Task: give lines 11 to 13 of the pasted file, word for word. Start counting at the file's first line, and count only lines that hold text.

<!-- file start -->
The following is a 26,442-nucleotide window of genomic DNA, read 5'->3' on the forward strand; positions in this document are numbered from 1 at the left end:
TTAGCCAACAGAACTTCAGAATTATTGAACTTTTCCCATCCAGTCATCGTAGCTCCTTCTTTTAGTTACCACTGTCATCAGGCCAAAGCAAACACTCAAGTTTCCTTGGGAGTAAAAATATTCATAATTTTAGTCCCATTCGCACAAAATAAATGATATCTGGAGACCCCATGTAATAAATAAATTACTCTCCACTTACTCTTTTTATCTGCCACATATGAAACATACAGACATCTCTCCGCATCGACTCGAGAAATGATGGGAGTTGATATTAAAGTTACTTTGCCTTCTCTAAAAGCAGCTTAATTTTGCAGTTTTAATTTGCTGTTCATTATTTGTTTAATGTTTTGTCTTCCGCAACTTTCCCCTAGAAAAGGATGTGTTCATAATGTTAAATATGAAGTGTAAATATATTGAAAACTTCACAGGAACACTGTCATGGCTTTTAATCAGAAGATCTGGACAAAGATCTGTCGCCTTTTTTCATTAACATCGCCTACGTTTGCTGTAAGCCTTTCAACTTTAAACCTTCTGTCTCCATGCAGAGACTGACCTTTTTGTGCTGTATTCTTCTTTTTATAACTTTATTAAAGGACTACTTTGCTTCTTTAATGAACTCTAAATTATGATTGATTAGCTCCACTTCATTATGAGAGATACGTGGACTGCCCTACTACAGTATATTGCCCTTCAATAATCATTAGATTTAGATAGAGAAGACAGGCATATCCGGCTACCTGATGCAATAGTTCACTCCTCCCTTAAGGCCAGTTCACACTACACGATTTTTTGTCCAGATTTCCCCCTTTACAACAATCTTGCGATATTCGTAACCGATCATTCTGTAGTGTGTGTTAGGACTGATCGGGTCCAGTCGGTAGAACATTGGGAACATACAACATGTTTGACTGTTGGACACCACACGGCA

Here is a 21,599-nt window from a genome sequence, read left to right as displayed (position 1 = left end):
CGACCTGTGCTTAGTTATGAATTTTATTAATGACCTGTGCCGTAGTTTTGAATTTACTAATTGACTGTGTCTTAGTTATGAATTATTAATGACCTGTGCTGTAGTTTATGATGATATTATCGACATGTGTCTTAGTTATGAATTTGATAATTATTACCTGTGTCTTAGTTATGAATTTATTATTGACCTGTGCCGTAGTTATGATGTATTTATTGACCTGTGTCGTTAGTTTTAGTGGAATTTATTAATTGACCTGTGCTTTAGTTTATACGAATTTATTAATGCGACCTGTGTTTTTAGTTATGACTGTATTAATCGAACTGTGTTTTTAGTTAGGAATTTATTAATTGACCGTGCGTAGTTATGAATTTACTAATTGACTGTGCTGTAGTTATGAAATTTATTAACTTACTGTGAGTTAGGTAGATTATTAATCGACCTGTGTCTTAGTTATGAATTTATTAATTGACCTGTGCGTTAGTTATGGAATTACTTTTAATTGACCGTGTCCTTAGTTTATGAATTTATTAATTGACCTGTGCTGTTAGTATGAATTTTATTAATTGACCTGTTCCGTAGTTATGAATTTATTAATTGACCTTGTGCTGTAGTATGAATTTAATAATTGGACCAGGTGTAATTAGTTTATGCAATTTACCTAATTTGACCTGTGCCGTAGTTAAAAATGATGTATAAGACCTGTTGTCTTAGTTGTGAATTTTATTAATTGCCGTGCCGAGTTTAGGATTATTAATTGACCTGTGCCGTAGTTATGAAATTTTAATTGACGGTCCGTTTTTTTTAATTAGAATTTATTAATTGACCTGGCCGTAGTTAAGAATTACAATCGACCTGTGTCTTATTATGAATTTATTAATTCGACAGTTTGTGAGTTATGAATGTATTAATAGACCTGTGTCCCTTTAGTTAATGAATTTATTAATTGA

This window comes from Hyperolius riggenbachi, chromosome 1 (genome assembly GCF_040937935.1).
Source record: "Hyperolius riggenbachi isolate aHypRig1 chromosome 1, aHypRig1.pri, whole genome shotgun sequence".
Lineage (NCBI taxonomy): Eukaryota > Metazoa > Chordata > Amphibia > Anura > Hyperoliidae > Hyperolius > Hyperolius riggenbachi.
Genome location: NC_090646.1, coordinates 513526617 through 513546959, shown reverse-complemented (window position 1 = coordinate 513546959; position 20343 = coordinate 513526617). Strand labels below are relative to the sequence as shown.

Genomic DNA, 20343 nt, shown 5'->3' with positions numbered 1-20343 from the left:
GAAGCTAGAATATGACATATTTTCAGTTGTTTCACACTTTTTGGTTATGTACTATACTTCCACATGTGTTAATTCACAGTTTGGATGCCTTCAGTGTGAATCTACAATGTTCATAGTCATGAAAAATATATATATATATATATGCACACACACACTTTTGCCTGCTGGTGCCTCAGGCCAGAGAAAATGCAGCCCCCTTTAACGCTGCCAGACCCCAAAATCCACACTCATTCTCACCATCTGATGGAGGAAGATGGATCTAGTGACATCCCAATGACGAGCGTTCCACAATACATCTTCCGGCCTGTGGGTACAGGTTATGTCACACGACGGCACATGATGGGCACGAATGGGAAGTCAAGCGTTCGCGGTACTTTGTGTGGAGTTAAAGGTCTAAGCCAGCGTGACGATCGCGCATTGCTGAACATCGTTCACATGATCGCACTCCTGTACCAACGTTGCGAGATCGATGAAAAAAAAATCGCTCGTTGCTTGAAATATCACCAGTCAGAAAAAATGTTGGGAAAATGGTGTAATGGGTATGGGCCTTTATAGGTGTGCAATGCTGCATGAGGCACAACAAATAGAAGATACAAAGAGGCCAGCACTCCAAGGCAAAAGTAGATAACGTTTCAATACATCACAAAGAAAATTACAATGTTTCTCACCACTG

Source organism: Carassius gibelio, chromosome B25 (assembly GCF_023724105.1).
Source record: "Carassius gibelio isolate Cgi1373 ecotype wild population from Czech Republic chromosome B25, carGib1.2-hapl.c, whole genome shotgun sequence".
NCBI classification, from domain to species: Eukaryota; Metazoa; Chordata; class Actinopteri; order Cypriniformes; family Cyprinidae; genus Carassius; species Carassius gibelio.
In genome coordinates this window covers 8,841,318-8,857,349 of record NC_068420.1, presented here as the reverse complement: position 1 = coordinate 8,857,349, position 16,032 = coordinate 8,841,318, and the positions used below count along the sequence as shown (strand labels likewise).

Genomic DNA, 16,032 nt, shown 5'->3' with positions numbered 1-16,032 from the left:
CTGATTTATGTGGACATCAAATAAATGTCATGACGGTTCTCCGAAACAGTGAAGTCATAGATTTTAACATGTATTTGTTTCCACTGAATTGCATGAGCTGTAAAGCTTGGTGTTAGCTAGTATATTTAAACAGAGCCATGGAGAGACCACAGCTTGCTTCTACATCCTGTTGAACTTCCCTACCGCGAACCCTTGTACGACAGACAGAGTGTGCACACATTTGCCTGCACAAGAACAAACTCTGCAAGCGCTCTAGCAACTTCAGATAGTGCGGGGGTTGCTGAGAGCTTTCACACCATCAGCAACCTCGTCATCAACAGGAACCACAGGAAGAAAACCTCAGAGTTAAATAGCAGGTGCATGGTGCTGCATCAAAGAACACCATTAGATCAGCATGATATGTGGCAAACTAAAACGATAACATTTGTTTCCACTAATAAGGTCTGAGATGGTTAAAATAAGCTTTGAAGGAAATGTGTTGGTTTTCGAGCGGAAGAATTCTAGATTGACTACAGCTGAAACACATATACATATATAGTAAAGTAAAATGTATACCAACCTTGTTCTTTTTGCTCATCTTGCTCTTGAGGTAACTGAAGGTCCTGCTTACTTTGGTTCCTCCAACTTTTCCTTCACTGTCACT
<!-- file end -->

Source organism: Carassius gibelio, chromosome B25 (assembly GCF_023724105.1).
Source record: "Carassius gibelio isolate Cgi1373 ecotype wild population from Czech Republic chromosome B25, carGib1.2-hapl.c, whole genome shotgun sequence".
NCBI classification, from domain to species: Eukaryota; Metazoa; Chordata; class Actinopteri; order Cypriniformes; family Cyprinidae; genus Carassius; species Carassius gibelio.